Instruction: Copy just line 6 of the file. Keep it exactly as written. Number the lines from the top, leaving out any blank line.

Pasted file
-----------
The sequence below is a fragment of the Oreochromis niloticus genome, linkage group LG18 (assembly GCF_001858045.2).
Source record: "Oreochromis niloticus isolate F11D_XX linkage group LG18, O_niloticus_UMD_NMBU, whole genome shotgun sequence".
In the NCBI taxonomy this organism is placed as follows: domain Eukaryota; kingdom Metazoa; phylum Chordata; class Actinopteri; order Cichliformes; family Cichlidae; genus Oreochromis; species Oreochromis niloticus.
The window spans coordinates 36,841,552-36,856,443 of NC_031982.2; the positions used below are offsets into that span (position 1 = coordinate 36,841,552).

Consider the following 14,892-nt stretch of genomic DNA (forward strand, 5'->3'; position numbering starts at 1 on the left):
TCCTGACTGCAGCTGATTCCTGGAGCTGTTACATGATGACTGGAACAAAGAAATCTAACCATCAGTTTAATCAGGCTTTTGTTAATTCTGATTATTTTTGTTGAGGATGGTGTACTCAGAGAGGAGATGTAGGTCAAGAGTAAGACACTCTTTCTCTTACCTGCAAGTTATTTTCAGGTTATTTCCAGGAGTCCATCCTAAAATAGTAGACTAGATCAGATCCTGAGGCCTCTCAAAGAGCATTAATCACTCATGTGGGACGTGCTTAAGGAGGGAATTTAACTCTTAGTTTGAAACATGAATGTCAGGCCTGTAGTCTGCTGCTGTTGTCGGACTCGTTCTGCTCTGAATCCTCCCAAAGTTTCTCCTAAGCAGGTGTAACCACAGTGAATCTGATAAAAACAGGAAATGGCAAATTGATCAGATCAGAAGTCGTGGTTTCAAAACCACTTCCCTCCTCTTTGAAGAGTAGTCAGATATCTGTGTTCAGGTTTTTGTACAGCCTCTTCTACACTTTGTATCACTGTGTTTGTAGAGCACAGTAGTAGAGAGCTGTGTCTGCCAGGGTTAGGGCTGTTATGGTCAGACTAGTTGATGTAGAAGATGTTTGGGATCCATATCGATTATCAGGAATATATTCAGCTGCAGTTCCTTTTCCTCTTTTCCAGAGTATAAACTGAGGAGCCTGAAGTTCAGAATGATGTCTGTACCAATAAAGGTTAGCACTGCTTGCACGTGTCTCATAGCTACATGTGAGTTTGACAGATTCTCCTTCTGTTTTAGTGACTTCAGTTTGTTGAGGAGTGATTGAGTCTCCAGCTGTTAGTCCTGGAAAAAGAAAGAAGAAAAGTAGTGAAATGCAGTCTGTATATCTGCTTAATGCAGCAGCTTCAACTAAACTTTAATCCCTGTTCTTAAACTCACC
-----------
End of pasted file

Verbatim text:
TCCTGACTGCAGCTGATTCCTGGAGCTGTTACATGATGACTGGAACAAAGAAATCTAACCATCAGTTTAATCAGGCTTTTGTTAATTCTGATTATTTTTGTTGAGGATGGTGTACTCAGAGAGGAGATGTAGGTCAAGAGTAAGACACTCTTTCTCTTACCTGCAAGTTATTTTCAGGTTATTTCCAGGAGTCCATCCTAAAATAGTAGACTAGATCAGATCCTGAGGCCTCTCAAAGAGCATTAATCACTCATGTGGGACGTGCTTAAGGAGGGAATTTAACTCTTAGTTTGAAACATGAATGTCAGGCCTGTAGTCTGCTGCTGTTGTCGGACTCGTTCTGCTCTGAATCCTCCCAAAGTTTCTCCTAAGCAGGTGTAACCACAGTGAATCTGATAAAAACAGGAAATGGCAAATTGATCAGATCAGAAGTCGTGGTTTCAAAACCACTTCCCTCCTCTTTGAAGAGTAGTCAGATATCTGTGTTCAGGTTTTTGTACAGCCTCTTCTACACTTTGTATCACTGTGTTTGTAGAGCACAGTAGTAGAGAGCTGTGTCTGCCAGGGTTAGGGCTGTTATGGTCAGACTAGTTGATGTAGAAGATGTTTGGGATCCATATCGATTATCAGGAATATATTCAGCTGCAGTTCCTTTTCCTCTTTTCCAGAGTATAAACTGAGGAGCCTGAAGTTCAGAATGATGTCTGTACCAATAAAGGTTAGCACTGCTTGCACGTGTCTCATAGCTACATGTGAGTTTGACAGATTCTCCTTCTGTTTTAGTGACTTCAGTTTGTTGAGGAGTGATTGAGTCTCCAGCTGTTAGTCCTGGAAAAAGAAAGAAGAAAAGTAGTGAAATGCAGTCTGTATATCTGCTTAATGCAGCAGCTTCAACTAAACTTTAATCCCTGTTCTTAAACTCACC